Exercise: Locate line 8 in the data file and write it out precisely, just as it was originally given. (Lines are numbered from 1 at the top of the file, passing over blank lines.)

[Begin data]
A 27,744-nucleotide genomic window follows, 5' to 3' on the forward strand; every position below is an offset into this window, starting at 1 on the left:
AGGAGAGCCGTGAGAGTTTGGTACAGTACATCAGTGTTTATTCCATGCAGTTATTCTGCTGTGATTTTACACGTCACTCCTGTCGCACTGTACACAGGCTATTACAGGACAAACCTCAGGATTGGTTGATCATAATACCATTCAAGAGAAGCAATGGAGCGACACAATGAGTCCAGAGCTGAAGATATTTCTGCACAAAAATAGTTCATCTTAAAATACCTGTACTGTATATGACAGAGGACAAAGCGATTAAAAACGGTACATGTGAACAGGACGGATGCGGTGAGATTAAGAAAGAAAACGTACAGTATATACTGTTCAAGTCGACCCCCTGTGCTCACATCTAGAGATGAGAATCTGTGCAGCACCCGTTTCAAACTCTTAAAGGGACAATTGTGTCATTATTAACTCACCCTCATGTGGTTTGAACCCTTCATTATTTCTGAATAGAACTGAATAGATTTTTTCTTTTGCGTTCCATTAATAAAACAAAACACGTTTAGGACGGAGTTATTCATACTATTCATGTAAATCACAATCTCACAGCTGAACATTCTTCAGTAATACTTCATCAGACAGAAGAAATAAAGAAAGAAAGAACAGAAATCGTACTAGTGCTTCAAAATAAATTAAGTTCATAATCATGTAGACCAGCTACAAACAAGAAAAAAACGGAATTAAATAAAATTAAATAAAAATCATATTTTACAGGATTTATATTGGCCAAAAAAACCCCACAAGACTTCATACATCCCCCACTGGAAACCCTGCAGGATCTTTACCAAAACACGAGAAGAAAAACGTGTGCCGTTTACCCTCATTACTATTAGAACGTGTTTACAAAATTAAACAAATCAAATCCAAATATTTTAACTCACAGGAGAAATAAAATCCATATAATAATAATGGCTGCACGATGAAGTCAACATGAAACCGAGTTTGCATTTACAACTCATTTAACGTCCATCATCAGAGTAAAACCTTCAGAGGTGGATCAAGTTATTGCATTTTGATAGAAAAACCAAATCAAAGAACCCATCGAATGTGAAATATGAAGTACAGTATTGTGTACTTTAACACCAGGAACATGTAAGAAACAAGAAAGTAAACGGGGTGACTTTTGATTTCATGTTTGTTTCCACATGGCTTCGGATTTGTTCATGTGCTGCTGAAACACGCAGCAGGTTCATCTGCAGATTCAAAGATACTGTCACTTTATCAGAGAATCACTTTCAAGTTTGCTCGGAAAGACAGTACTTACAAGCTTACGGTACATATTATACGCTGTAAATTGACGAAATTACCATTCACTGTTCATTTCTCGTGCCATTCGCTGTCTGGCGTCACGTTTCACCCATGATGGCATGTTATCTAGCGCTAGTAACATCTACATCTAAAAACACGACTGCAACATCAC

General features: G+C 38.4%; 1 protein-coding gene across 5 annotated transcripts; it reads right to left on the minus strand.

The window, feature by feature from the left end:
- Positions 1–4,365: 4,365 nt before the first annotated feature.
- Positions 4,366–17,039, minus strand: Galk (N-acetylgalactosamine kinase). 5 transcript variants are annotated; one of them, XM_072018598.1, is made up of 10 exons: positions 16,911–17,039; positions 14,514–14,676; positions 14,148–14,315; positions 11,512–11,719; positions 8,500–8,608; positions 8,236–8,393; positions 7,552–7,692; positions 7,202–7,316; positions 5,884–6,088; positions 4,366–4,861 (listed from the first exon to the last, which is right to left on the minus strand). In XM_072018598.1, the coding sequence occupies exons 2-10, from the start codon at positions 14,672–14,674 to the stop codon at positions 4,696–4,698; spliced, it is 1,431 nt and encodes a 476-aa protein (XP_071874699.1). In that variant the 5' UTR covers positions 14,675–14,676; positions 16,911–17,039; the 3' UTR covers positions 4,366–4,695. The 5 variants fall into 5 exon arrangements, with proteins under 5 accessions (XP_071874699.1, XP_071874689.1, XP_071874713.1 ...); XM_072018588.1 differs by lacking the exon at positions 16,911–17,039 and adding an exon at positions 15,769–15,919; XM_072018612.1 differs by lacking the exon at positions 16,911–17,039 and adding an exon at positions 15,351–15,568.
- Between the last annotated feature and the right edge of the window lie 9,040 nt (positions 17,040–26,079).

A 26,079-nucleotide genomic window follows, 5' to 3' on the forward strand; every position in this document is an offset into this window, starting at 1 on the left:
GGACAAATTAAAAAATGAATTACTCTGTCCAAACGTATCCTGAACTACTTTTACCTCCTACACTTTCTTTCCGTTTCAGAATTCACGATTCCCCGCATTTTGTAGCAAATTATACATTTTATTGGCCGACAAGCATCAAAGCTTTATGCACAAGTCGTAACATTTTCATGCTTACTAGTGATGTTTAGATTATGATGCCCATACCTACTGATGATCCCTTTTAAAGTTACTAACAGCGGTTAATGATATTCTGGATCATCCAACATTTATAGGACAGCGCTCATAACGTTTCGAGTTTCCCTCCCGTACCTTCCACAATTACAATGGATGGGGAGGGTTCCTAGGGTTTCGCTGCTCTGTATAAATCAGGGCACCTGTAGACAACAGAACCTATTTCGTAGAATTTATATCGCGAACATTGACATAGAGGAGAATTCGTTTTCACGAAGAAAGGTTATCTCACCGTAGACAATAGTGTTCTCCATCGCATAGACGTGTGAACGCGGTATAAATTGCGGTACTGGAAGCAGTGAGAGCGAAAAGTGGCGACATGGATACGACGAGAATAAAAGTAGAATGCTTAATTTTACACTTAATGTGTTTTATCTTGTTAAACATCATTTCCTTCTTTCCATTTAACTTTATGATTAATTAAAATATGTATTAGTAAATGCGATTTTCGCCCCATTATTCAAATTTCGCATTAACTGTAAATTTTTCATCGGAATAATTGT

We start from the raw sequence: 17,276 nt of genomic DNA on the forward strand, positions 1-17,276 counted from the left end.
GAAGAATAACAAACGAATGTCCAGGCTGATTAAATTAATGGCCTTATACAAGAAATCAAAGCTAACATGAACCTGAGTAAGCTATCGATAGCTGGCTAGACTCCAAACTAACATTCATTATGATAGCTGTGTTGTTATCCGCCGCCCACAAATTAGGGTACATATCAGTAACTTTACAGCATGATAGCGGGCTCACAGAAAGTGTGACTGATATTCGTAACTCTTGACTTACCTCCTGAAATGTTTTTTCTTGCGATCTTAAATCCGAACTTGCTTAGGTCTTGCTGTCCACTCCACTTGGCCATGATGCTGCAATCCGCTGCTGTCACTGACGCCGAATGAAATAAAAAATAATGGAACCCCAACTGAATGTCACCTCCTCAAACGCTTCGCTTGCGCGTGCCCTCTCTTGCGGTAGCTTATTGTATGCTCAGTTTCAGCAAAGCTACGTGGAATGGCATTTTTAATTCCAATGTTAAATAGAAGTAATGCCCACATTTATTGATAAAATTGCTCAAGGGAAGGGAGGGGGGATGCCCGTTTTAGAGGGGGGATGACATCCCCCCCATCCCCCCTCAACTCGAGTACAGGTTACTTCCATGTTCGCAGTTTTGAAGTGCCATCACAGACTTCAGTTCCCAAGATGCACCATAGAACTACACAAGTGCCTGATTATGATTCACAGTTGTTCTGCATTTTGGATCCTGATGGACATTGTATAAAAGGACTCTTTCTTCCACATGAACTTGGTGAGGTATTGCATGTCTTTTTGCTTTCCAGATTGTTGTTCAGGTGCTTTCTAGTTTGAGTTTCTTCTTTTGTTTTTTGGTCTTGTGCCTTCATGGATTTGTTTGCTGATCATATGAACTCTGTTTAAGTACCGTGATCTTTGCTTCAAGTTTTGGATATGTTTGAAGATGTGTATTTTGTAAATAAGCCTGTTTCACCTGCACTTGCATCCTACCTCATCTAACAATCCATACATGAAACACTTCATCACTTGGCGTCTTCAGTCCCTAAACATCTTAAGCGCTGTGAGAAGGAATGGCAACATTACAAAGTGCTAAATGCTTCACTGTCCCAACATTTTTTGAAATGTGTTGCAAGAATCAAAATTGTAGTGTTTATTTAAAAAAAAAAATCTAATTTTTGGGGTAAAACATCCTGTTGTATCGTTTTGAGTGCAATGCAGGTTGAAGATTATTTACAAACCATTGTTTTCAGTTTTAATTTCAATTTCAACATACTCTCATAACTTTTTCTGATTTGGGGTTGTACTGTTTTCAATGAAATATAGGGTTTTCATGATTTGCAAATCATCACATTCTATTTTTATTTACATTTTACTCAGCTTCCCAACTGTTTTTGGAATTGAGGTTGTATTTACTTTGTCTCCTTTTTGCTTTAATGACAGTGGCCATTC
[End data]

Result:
A 26,079-nucleotide genomic window follows, 5' to 3' on the forward strand; every position in this document is an offset into this window, starting at 1 on the left: